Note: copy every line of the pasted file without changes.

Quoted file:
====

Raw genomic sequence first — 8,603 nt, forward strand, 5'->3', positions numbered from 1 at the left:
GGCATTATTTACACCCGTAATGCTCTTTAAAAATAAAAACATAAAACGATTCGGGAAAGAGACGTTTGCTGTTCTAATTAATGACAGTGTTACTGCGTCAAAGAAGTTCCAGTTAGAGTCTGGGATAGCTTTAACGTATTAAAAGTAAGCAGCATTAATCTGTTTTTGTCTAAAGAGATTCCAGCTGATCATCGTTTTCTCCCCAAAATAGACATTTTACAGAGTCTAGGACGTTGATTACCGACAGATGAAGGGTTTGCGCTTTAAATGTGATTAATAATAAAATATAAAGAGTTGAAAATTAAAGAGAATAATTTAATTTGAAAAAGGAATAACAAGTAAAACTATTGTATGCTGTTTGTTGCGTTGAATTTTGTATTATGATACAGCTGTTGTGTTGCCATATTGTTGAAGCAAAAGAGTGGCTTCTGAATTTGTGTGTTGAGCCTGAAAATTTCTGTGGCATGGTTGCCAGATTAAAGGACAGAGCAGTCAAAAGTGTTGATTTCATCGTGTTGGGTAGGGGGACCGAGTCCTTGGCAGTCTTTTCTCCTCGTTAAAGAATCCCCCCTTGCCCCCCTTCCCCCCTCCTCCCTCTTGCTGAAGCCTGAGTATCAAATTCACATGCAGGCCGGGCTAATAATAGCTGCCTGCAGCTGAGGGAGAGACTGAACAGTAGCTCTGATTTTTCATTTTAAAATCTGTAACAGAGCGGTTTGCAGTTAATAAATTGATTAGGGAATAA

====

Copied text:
Raw genomic sequence first — 8,603 nt, forward strand, 5'->3', positions numbered from 1 at the left:
GGCATTATTTACACCCGTAATGCTCTTTAAAAATAAAAACATAAAACGATTCGGGAAAGAGACGTTTGCTGTTCTAATTAATGACAGTGTTACTGCGTCAAAGAAGTTCCAGTTAGAGTCTGGGATAGCTTTAACGTATTAAAAGTAAGCAGCATTAATCTGTTTTTGTCTAAAGAGATTCCAGCTGATCATCGTTTTCTCCCCAAAATAGACATTTTACAGAGTCTAGGACGTTGATTACCGACAGATGAAGGGTTTGCGCTTTAAATGTGATTAATAATAAAATATAAAGAGTTGAAAATTAAAGAGAATAATTTAATTTGAAAAAGGAATAACAAGTAAAACTATTGTATGCTGTTTGTTGCGTTGAATTTTGTATTATGATACAGCTGTTGTGTTGCCATATTGTTGAAGCAAAAGAGTGGCTTCTGAATTTGTGTGTTGAGCCTGAAAATTTCTGTGGCATGGTTGCCAGATTAAAGGACAGAGCAGTCAAAAGTGTTGATTTCATCGTGTTGGGTAGGGGGACCGAGTCCTTGGCAGTCTTTTCTCCTCGTTAAAGAATCCCCCCTTGCCCCCCTTCCCCCCTCCTCCCTCTTGCTGAAGCCTGAGTATCAAATTCACATGCAGGCCGGGCTAATAATAGCTGCCTGCAGCTGAGGGAGAGACTGAACAGTAGCTCTGATTTTTCATTTTAAAATCTGTAACAGAGCGGTTTGCAGTTAATAAATTGATTAGGGAATAA